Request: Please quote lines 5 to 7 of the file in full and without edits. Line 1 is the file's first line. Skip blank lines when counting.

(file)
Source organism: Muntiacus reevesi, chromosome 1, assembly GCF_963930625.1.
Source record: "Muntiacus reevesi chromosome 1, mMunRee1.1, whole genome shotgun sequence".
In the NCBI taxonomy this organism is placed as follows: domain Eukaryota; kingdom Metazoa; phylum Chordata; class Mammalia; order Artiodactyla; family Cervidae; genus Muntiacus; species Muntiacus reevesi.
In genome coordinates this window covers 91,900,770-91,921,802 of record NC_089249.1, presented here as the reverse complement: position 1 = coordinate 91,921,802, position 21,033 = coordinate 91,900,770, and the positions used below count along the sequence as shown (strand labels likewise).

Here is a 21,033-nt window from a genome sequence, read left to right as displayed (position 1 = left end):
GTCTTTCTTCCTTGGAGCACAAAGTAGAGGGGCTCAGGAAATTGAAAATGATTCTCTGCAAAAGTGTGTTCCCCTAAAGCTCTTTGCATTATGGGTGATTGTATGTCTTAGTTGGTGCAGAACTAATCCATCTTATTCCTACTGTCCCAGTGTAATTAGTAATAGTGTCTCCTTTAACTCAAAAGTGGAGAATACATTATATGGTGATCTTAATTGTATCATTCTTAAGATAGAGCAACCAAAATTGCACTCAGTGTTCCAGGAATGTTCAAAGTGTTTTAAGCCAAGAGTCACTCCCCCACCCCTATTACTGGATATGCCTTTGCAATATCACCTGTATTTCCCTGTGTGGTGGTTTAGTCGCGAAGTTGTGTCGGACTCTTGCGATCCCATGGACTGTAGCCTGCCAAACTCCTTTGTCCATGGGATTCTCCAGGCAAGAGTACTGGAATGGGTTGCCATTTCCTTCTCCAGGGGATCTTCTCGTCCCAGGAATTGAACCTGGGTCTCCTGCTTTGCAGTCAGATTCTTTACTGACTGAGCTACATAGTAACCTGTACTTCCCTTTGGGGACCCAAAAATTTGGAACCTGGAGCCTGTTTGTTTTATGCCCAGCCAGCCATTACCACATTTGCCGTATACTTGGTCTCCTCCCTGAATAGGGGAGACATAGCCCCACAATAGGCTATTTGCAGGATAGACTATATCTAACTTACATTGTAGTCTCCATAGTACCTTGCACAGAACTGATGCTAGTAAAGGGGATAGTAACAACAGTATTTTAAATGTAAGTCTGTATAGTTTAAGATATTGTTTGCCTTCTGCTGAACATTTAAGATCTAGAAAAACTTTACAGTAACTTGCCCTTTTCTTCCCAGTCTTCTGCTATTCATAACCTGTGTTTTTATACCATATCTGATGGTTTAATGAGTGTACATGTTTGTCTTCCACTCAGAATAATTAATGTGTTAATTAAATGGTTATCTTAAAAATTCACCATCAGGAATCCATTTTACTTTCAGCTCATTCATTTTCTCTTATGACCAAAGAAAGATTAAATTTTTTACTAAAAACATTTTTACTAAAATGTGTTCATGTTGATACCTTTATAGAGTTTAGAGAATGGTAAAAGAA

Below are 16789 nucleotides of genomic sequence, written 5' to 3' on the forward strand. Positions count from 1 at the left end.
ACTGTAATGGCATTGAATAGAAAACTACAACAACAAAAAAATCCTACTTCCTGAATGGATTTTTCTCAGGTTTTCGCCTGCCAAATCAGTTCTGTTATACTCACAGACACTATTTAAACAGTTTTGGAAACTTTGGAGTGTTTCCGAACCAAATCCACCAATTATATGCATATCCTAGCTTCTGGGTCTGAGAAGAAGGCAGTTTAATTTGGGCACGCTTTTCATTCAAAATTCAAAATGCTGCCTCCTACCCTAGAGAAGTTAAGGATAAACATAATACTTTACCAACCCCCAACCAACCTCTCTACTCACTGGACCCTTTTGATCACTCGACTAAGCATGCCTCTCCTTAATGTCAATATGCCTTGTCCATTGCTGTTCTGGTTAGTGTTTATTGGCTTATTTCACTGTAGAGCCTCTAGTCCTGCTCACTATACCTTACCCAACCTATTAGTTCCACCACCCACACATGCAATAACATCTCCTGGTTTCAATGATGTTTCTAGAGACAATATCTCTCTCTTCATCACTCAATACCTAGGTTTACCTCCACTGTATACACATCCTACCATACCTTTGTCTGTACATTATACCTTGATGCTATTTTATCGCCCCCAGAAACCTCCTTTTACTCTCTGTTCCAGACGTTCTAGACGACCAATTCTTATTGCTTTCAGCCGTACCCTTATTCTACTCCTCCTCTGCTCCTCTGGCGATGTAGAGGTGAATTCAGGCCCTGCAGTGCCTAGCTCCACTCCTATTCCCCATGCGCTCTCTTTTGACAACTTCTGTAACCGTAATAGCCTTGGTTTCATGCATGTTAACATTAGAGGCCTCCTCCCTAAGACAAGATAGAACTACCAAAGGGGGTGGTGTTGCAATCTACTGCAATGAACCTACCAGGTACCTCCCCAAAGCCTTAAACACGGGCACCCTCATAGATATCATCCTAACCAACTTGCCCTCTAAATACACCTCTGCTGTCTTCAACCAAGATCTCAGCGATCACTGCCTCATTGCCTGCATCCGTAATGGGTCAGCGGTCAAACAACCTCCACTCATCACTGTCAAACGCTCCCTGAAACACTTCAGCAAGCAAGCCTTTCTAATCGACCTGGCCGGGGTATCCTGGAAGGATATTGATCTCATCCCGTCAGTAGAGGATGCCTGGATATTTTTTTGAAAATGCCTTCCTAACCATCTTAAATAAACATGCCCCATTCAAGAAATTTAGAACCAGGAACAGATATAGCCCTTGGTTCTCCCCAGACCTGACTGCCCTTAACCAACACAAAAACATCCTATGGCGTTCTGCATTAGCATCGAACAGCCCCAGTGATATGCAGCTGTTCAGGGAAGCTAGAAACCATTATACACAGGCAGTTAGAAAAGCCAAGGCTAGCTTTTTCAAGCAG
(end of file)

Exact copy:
Here is a 21,033-nt window from a genome sequence, read left to right as displayed (position 1 = left end):
GTCTTTCTTCCTTGGAGCACAAAGTAGAGGGGCTCAGGAAATTGAAAATGATTCTCTGCAAAAGTGTGTTCCCCTAAAGCTCTTTGCATTATGGGTGATTGTATGTCTTAGTTGGTGCAGAACTAATCCATCTTATTCCTACTGTCCCAGTGTAATTAGTAATAGTGTCTCCTTTAACTCAAAAGTGGAGAATACATTATATGGTGATCTTAATTGTATCATTCTTAAGATAGAGCAACCAAAATTGCACTCAGTGTTCCAGGAATGTTCAAAGTGTTTTAAGCCAAGAGTCACTCCCCCACCCCTATTACTGGATATGCCTTTGCAATATCACCTGTATTTCCCTGTGTGGTGGTTTAGTCGCGAAGTTGTGTCGGACTCTTGCGATCCCATGGACTGTAGCCTGCCAAACTCCTTTGTCCATGGGATTCTCCAGGCAAGAGTACTGGAATGGGTTGCCATTTCCTTCTCCAGGGGATCTTCTCGTCCCAGGAATTGAACCTGGGTCTCCTGCTTTGCAGTCAGATTCTTTACTGACTGAGCTACATAGTAACCTGTACTTCCCTTTGGGGACCCAAAAATTTGGAACCTGGAGCCTGTTTGTTTTATGCCCAGCCAGCCATTACCACATTTGCCGTATACTTGGTCTCCTCCCTGAATAGGGGAGACATAGCCCCACAATAGGCTATTTGCAGGATAGACTATATCTAACTTACATTGTAGTCTCCATAGTACCTTGCACAGAACTGATGCTAGTAAAGGGGATAGTAACAACAGTATTTTAAATGTAAGTCTGTATAGTTTAAGATATTGTTTGCCTTCTGCTGAACATTTAAGATCTAGAAAAACTTTACAGTAACTTGCCCTTTTCTTCCCAGTCTTCTGCTATTCATAACCTGTGTTTTTATACCATATCTGATGGTTTAATGAGTGTACATGTTTGTCTTCCACTCAGAATAATTAATGTGTTAATTAAATGGTTATCTTAAAAATTCACCATCAGGAATCCATTTTACTTTCAGCTCATTCATTTTCTCTTATGACCAAAGAAAGATTAAATTTTTTACTAAAAACATTTTTACTAAAATGTGTTCATGTTGATACCTTTATAGAGTTTAGAGAATGGTAAAAGAA

Below are 16789 nucleotides of genomic sequence, written 5' to 3' on the forward strand. Positions count from 1 at the left end.